Church acknowledges benefits of economic activities that promote human freedom and justice. 

A number of Christians including lay people, nuns and priests work for the emancipation of the oppressed classes. They consider many aspects of human life which needs redemptive intervention ranging from injustice, inequality, oppression of people as well as neglect, misuse, and exploitation of natural resources. They think that a Biblical and Christian approach to these aspects will free people from their slavery. 

Ever since its inception the Church has developed foundations of social justice in theory and praxis. However, as human life has been tremendously transformed due to industrialisation and urbanisation in the last centuries, Church has issued a number of teachings on social justice. The recent Popes have emphatically said that the “option for the poor” is not simply an option but it is “primarily a theological category” (Evangeli Gaudium 198) and an “ethical imperative” (Laudato Si 158).

The renewal and revival of faith brought by the Second Vatican Council in the Catholic Church has inspired some people in the particularly oppressive countries such as Brazil, Peru and Bolivia to bring down faith as a social liberating force. Theologians such as Johan Metz, Karl Rahner and Leonardo Boff have given significant contributions to develop a theology of liberation. This approach, just because it addressed the poor and injustice done to them, was displeasing to those who consider Christianity as an institutional social enterprise. Hence there were attempts to question its subtle intentions.

Charity as well as distribution of resources characterises the basic nature of Christians as evidenced by the Bible and the history. This perspective has caused some people to downgrade Christianity to a mere Marxist economic theory or a socialist ideology. Church advocates the dignity and value of the individual over a commune or social group. The collective nature of socialism violates an individual’s freedom to decide matters that lie within that person’s competence and reason. The Church resists a socialist state neither it wants to be a socialist infrastructure. It shares the resources and encourages people to share in order to create a more just and inclusive society, based on the inherent value of the individual.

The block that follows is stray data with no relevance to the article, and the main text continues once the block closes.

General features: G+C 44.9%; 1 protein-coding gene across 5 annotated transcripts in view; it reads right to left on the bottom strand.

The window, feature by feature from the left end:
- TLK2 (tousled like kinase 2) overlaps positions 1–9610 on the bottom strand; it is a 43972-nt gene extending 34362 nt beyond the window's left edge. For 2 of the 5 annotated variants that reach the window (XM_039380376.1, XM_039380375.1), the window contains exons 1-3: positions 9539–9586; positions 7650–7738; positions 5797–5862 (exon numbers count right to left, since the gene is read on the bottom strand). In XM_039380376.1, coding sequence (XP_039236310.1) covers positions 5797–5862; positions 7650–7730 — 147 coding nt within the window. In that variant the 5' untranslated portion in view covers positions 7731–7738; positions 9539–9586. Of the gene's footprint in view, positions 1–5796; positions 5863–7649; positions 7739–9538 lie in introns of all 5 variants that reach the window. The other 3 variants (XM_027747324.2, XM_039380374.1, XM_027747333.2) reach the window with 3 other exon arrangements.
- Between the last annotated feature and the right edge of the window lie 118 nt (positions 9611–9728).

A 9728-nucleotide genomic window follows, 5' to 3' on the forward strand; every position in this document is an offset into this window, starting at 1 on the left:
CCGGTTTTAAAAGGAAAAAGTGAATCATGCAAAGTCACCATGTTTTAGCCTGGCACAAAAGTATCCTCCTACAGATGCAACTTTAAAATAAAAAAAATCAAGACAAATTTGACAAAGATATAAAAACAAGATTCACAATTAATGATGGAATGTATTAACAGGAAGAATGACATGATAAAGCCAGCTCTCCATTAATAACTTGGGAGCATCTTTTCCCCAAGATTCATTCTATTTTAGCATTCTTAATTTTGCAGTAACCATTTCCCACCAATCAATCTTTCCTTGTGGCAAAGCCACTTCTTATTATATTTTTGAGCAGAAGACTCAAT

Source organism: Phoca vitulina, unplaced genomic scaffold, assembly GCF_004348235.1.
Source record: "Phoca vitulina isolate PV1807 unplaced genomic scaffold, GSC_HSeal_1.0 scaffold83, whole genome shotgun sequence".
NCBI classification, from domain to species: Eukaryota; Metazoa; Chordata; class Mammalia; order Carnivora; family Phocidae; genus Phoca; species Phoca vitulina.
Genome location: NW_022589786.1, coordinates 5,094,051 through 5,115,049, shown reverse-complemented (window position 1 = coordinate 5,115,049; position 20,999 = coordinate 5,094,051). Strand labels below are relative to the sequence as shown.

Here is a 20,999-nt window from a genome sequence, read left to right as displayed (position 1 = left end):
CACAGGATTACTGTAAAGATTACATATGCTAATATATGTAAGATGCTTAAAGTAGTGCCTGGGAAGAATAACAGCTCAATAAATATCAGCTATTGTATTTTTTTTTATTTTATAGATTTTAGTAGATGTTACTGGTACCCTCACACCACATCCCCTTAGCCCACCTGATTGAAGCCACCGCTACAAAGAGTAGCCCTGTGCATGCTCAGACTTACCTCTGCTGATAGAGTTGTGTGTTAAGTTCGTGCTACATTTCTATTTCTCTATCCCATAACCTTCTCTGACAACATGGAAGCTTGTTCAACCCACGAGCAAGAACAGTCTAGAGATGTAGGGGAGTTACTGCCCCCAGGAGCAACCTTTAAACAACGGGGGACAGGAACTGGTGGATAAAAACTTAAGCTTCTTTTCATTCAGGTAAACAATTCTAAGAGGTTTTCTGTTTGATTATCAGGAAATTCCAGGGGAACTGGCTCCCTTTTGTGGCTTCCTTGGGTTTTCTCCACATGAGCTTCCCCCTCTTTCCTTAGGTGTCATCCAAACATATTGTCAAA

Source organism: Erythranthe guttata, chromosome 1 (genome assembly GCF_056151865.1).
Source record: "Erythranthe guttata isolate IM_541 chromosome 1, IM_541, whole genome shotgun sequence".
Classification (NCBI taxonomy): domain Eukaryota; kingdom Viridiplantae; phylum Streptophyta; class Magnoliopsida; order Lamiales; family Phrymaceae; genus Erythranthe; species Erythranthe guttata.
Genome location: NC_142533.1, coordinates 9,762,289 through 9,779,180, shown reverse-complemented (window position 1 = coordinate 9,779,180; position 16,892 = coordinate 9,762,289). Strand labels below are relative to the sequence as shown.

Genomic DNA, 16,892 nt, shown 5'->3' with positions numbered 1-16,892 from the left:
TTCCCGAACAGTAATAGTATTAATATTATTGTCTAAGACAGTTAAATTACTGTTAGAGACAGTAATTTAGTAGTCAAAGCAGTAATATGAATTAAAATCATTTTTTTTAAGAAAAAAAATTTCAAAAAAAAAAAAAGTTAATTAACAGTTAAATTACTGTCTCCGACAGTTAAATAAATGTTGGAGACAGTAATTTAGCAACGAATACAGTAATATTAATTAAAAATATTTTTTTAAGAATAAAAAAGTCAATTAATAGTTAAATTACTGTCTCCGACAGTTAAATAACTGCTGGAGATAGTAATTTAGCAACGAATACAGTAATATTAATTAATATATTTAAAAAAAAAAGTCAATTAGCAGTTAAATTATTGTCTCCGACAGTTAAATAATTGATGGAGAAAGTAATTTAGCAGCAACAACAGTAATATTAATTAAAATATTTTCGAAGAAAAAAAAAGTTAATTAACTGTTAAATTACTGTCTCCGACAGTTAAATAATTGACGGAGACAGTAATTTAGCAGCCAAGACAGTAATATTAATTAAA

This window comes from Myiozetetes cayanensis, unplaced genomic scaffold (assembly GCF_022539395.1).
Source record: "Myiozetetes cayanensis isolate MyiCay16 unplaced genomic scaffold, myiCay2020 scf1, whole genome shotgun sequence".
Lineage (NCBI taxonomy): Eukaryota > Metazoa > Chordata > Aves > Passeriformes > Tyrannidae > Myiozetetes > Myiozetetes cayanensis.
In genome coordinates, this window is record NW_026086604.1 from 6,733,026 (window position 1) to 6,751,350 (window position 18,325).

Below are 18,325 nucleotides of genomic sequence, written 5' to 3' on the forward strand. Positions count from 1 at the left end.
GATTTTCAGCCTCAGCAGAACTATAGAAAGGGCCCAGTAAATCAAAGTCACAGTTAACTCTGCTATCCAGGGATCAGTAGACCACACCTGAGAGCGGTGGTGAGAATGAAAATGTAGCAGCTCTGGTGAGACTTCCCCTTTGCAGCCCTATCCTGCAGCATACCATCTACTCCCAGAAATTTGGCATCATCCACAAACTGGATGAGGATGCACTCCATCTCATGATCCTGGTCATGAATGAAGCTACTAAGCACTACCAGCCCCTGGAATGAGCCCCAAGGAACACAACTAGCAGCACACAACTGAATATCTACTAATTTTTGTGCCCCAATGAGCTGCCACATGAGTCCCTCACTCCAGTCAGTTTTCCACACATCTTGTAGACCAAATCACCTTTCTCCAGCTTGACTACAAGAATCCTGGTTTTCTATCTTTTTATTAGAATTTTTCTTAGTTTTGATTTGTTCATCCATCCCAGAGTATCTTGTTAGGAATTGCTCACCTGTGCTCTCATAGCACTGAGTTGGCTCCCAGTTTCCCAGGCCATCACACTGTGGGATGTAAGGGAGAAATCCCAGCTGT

The Christian anthropology places value of the individual above all, just because humans are created in the image and likeness of God as well as Jesus is the human face of God. Liberation of humans from their wretched situations was the central theme of Salvation History initiated by God, and the Church continues that mission. Hence the human emancipation, be it spiritual, economic, social or cultural, is the primary mission of the Church. This Liberation is absolutely related to maintaining a social order which was disrupted by human weaknesses and vulnerabilities. 

The revival of this social order is possible only when the least ones of the society gets a voice, strength to stand on his feet, and experience his/her own worth. This is possible through social justice based on common good. Every Christian, especially the missionaries, is committed to create this inclusive society even risking their life. The missionaries like Fr Stan who stood for social justice have sacrificed their life at the altar of institutional arrogance and legal negligence. They are proving that “there is no greater love than one sheds his/her life for the neighbour,” a moto lived by Jesus.

As Christians tread the path of reconciliation and peace for their spiritual perfection, they are also contributing to the nation-building through various ministries. Every Christian who is true to their calling cannot do anything contrary to the interest of people, the Church and the nation. Any reductionist representation of the Church and its missionaries can only be seen as an organised attack on the Church and a deep hostility to its benevolent services.